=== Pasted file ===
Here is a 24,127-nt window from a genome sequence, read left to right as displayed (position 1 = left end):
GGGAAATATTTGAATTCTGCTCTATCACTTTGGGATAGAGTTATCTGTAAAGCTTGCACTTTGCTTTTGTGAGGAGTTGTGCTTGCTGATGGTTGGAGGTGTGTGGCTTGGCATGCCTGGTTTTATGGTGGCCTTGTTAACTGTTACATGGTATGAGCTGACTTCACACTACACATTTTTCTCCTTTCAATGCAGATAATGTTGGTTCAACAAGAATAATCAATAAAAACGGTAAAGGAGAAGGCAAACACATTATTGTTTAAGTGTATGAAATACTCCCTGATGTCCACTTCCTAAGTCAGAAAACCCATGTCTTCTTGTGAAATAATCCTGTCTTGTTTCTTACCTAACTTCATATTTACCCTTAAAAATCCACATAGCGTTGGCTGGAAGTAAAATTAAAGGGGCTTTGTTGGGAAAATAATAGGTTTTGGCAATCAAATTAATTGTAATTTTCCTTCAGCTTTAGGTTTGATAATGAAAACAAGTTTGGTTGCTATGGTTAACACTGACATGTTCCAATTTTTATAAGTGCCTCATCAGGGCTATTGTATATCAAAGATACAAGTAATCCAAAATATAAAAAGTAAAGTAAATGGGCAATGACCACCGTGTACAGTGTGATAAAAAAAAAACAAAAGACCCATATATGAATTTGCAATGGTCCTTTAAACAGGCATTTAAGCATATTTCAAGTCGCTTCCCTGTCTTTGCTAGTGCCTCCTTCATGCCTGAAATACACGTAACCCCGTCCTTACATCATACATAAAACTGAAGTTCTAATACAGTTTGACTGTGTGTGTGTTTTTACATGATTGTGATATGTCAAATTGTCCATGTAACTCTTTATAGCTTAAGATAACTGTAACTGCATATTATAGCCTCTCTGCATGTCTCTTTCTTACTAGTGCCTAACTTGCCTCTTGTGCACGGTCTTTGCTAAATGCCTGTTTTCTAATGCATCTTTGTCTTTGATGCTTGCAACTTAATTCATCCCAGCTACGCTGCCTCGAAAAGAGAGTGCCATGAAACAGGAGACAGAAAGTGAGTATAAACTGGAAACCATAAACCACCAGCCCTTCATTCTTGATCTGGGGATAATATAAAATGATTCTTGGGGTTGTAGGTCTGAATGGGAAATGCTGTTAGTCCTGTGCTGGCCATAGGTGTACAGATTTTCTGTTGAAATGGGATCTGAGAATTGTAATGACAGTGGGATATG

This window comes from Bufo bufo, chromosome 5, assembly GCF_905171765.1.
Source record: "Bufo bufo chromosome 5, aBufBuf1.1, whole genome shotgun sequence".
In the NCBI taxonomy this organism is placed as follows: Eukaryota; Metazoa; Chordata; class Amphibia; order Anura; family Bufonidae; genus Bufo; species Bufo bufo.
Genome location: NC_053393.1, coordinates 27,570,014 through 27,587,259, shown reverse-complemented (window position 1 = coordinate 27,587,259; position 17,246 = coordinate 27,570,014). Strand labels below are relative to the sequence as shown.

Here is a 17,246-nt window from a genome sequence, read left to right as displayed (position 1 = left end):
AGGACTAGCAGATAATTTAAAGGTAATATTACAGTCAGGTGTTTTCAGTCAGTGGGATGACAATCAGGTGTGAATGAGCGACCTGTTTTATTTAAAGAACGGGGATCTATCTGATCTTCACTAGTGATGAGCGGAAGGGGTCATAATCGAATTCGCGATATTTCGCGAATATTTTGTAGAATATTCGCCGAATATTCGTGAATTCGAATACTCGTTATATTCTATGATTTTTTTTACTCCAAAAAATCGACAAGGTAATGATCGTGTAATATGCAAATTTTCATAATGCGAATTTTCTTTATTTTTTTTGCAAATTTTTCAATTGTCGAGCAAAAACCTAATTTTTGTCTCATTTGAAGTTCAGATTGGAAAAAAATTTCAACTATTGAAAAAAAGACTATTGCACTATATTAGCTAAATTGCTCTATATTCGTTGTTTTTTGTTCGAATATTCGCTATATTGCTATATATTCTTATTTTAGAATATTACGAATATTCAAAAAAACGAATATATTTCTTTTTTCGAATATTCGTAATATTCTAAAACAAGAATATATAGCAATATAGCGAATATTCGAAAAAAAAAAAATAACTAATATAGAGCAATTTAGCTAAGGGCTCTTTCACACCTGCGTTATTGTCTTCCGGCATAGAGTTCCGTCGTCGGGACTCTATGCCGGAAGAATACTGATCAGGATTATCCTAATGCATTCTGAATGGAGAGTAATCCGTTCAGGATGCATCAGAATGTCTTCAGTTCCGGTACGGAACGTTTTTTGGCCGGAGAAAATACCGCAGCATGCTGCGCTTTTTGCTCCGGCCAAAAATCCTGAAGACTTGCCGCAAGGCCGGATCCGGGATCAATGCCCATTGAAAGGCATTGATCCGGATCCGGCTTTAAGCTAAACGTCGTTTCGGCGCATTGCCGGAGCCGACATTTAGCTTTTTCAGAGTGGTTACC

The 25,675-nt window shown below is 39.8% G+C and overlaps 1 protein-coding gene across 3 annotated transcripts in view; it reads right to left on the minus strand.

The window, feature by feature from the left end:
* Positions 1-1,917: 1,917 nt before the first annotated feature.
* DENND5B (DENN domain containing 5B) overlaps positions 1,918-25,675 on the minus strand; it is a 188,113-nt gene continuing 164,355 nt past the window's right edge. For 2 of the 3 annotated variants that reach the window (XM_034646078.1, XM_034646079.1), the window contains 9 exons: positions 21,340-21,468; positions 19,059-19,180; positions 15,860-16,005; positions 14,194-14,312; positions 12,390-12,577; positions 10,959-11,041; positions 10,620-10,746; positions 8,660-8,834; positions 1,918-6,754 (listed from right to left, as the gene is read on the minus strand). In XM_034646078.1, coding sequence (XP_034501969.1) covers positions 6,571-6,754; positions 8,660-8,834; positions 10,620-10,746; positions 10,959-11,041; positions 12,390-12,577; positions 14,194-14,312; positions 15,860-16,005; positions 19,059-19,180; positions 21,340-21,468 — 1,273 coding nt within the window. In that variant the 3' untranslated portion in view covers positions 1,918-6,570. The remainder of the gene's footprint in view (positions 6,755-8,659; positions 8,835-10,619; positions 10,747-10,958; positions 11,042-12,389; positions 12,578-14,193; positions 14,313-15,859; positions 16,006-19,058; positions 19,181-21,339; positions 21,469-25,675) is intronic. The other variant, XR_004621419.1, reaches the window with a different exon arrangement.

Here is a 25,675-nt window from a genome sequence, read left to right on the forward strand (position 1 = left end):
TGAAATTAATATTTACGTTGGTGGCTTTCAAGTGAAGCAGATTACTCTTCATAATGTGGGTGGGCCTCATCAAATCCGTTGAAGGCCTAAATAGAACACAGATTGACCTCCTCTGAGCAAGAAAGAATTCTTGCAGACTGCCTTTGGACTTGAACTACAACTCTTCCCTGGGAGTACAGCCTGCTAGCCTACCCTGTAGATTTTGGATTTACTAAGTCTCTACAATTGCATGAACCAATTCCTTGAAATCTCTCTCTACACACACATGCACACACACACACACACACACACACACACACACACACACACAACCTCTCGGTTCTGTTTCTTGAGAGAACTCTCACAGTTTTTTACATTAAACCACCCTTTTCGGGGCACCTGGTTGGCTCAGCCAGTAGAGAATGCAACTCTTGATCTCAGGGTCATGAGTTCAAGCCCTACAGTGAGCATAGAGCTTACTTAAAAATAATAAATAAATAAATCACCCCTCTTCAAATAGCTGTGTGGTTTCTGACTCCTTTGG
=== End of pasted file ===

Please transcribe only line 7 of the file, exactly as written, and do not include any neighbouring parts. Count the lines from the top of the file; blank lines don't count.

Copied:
Here is a 17,246-nt window from a genome sequence, read left to right as displayed (position 1 = left end):